"After two full years" (2 Samuel 23). "This long delay clearly marked the murder as premeditated and indicated Absalom's ambition as much as any concern for his sister's honor."[23] Absalom's inability to induce King David to attend his feast might actually have frustrated Absalom's plan to kill David himself and all of the king's sons and take over the kingdom. Such a possibility, of course, is only a conjecture, but there was some urgent reason why Absalom so passionately desired the king's attendance. The sudden flight of all the king's sons immediately after Amnon's murder indicates that they recognized Absalom as a potential murderer of all of them.

"Absalom had sheepshearers at Baal-hazor" (2 Samuel 13:23). The exact location of this place is debated, but Willis is probably correct in his identification of the place as, "The modern el-Taiyibe about twelve miles north of Jerusalem."[24]

"Why should he (Amnon) go with you?" (2 Samuel 13:26). This question by the king indicates some suspicion on his part that Absalom might have intended some harm to Amnon. After much insistence on Absalom's part, the king consented. One cannot help wondering why Amnon willingly placed himself within Absalom's power. Can it be supposed that he actually thought that he had gotten away with his shameful rape of Absalom's sister? Certainly, he was an unqualified fool for accepting Absalom's invitation. H. P. Smith wrote, "That Absalom intended to secure the throne for himself by massacring all competitors would not be a remote inference."[25]

If Absalom had intended any other murders than that of Amnon, the swift flight of all the king's sons would have effectively prevented them.

"Each mounted his mule and fled" (2 Samuel 13:29). Several able scholars assert that this is the first place in the Bible where a mule is mentioned, but this writer believes that Genesis 36:24 also mentions this animal. The particular word in Genesis 36:24, found only there in the entire Bible. The KJV translated the word "mules," as favored by Jewish scholars; and besides that, the first use of "hot springs" as a translation did not occur until the times of Jerome. (For a more adequate discussion of this see Vol. 1 (Genesis) of my series of commentaries on the Pentateuch, p. 441.)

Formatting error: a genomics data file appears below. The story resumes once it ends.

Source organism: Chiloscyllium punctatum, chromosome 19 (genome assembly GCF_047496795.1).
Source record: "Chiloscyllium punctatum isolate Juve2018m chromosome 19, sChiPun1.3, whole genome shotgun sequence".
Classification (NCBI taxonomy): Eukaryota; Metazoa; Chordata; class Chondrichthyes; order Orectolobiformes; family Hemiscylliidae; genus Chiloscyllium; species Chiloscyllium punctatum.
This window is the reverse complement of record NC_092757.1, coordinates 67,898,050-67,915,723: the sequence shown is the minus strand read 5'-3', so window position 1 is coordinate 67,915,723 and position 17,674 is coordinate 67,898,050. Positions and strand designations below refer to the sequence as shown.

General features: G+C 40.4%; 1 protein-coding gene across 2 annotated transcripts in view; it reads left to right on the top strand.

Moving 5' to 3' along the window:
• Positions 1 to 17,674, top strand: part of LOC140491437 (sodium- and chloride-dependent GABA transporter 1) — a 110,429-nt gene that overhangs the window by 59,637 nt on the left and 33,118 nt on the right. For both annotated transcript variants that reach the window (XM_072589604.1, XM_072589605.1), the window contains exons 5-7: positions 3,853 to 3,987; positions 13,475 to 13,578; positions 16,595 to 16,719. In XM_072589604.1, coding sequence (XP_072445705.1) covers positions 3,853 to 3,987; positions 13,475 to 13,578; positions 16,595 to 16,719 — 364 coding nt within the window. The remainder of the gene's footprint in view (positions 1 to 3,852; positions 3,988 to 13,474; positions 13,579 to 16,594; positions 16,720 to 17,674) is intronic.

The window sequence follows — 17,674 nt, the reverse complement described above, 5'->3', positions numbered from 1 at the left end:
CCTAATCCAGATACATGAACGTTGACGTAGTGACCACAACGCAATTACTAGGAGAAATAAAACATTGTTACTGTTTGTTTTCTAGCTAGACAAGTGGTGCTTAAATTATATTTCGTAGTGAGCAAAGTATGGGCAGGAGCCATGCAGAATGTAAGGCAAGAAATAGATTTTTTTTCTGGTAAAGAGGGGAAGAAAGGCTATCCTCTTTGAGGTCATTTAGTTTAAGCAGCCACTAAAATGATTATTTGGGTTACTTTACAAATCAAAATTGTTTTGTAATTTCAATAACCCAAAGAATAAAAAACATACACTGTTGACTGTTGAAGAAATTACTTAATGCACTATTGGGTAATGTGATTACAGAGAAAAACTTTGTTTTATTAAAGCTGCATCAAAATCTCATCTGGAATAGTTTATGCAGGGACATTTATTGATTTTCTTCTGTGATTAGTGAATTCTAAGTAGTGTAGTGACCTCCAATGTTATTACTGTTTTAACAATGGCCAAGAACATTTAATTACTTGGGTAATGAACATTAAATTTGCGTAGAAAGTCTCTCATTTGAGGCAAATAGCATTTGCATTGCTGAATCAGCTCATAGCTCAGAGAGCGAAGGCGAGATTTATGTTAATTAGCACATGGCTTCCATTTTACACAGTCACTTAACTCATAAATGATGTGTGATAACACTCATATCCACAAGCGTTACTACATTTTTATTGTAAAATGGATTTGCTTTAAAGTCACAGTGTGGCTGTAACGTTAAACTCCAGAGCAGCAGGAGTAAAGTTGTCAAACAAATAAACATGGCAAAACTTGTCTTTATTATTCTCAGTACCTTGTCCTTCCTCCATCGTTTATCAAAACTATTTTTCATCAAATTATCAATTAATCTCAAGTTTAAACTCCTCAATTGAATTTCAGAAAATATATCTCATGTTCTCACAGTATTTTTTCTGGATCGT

Leviticus 19:19 forbade the Jews to breed hybrids; but the Jews either traded for them or purchased them from those who bred them. There appears to have been an extensive use of mules as saddled animals for riding by royal families. David had "his own mule," (evidently a favorite) (1 Kings 1:33).


Verses 30-33

THE EXAGGERATED REPORT OF THE MURDER

"While they were on the way, tidings came to David, "Absalom has slain all the king's sons, and not one of them is left." Then the king arose, and rent his garments and lay on the earth; and all his servants who were standing by rent their garments. But Jonadab the son of Shemeah, David's brother, said, "Let not my lord suppose that they have killed all the young men the king's sons, for Amnon alone is dead, for by the command of Absalom this has been determined from the day he forced his sister Tamar. Now therefore let not my lord the king so take it to heart as to suppose that all the king's sons are dead; for Amnon alone is dead."

The amazing thing in this passage is that Jonadab should have had this information in advance of the event. Was he a collaborator with Absalom in the murder? How did he know? Or, was it merely a shrewd guess? "Jonadab does not seem to speak from conjecture; he is much too sure of what he says."[26]


Verses 34-36

THE KING'S SURVIVING SONS RETURNED TO JERUSALEM

"But Absalom fled. And the young man who kept the watch lifted up his eyes, and looked, and behold, many people were coming from the Horonaim roads by the side of the mountain. And Jonadab said to the king, "Behold, the king's sons have come; as your servant said, so it has come about." And as soon as he had finished speaking, behold, the king's sons came, and lifted up their voice and wept; and the king also and all his servants wept very bitterly."